Library Fest-Tayari Jones
5:39PM Apr 6, 2021
Hello, hello, hello, Library Fest listeners. Welcome to Out Loud in the Library, a Durham Tech Library podcast. I'm your host, Courtney Bippley, reference librarian extraordinaire, and I'm here today to share an interview with award winning author Tayari Jones, who wrote An American Marriage, Silver Sparrow, Leaving Atlanta, and more. Her books have won such prestigious awards as the Women's Fiction Prize, the Hurston-Wright Legacy Award, the Aspen Words Prize, and more. She will be doing a Library Fest event on Saturday, April 10th, at 10:30am. And after listening to our conversation, you're not going to want to miss it. Tayari Jones is completely awesomesauce. Actually, she's better than awesomesauce, which would be... awesomesouffle. She's awesomesouffle. In all seriousness, the interview was a pleasure and an honor. Give it a listen and then go register for her event.
I am listening to An American Marriage right now. And the narrators are amazing. What kind of input do you get as an author in choosing the narrators of your books?
Well, this time this one I kind of pulled a fast one. My original idea was that I wanted to do the narration. And I found out that they don't really like the author to do the narration. If it's fiction, they like it if it's memoir, but not for fiction. And I found this out because there was this long email thread. And I'm the kind of person that when I get someone forwarding to me email, I will read it all the way to the bottom. You know, I think they forgot what all was down there in the bottom of the thread. And it was saying, "Oh my God, please don't let her audition" and "if we could just get her not to audition." And I was like, Oh, you know, like I was preparing to audition. But I knew I didn't stand a chance when I read that. So instead, I said, Okay, I said to them, you know, if you use Eisa Davis, I think I wouldn't even want to audition if you could use her. And they were like, "absolutely, done, sold to the lady in the red dress." So that's how I got kind of was able to maneuver that a little bit. But usually they have people audition and they they send the author about a one minute snippet and you choose one.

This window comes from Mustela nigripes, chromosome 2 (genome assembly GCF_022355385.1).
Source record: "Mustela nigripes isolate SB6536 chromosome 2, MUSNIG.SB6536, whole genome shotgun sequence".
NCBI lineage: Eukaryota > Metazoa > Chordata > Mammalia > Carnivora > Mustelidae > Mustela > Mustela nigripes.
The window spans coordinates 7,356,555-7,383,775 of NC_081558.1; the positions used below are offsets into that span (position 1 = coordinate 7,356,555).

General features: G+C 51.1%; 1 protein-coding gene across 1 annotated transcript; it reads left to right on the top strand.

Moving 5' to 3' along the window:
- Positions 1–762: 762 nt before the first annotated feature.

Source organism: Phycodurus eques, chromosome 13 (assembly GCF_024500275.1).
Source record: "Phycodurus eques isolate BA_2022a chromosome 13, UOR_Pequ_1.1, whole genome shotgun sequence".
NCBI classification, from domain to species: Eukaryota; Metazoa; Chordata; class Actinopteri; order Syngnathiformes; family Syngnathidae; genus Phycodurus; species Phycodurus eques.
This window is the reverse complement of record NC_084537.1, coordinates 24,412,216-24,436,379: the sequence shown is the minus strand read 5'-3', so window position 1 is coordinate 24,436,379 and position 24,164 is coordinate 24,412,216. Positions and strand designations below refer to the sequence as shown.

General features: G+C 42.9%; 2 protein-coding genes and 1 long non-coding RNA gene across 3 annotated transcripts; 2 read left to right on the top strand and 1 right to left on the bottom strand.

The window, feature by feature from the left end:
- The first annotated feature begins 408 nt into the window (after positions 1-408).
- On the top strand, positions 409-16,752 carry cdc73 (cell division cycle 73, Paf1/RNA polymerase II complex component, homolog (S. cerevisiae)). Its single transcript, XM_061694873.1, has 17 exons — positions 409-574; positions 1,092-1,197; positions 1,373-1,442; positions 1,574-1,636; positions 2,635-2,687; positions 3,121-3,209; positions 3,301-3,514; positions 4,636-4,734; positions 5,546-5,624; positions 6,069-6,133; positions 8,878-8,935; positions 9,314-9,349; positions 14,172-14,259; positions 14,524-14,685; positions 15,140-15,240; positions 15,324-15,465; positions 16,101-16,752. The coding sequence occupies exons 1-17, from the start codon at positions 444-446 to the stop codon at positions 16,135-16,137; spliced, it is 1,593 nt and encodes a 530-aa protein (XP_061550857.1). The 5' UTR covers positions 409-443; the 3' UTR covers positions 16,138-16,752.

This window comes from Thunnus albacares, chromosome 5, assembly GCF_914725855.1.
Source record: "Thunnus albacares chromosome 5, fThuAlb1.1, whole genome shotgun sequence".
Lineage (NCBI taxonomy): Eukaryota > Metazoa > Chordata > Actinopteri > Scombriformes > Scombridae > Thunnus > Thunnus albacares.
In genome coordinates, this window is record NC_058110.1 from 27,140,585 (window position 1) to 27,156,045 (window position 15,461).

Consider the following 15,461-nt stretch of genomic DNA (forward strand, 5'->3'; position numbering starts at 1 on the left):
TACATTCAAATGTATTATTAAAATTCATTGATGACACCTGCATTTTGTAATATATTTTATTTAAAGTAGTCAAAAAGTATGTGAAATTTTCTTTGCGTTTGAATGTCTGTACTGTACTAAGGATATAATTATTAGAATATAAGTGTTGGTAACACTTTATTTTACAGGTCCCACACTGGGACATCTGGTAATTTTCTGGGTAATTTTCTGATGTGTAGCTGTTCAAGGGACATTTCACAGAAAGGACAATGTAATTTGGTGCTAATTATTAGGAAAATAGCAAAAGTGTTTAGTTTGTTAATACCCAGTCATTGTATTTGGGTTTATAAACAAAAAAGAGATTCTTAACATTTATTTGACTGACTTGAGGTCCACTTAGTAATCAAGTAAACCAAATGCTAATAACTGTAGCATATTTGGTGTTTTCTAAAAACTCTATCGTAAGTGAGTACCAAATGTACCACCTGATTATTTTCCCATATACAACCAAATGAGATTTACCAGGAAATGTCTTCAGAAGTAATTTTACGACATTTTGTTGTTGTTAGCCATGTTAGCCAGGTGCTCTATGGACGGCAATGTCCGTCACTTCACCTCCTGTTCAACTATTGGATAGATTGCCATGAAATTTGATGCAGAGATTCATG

So you only get one minute to choose?
They don't really care what you think. I mean, this is the thing about all these other formats. They like, the author, they like you to stay in your lane. Your lane is writing the books. Just like your book cover is someone else's lane, designing the cover that will sell and they kind of want you to stay out of their business.
I guess that makes a certain amount of sense.
And you have to let go a lot of control. You just have to say, I mean, I have seen authors insist on a book design their cousin drew and it didn't work for the book. You just have to let the people whose job that is, to trust your team. And it's really hard because you know, I spent six years writing that book and this team has been thinking about it for like six months. So it's hard it's but you have to let go. You just have to breathe and let go.
When you're reading on your own do you have a particular format you prefer?
No, I mean different things. Like I like to listen to audiobooks for my things that are very straightforward like mysteries or like thrillers. Not even mysteries because with mysteries, I like to read with my eyes because I need to underline those clues when I see them like cause you can't with the audio. You can't really go back and find exactly what you were looking for. So, but, I do enjoy, like when I do my morning walk I love to listen to an audiobook for that. I'm not crazy about reading electronically, I will if I have to.
Can I tell you what I bought, I bought something called a book anchor. It's shaped like an anchor, you know, like you throw overboard and you slide it down the spine of the book and it holds the book open. So you don't have, to you can read hands free. So if you're doing something else, chopping vegetables, or whatever, you can hold your book open, it is amazing. And if it's in your purse, so if you're like at a bar reading a book, you can just have the book held open. And yes, I know that most people who go to bars don't do so to read books. But I think we book people I think we're a little different on that.
I will admit to having taken a book to a bar.
See, you need a book anchor.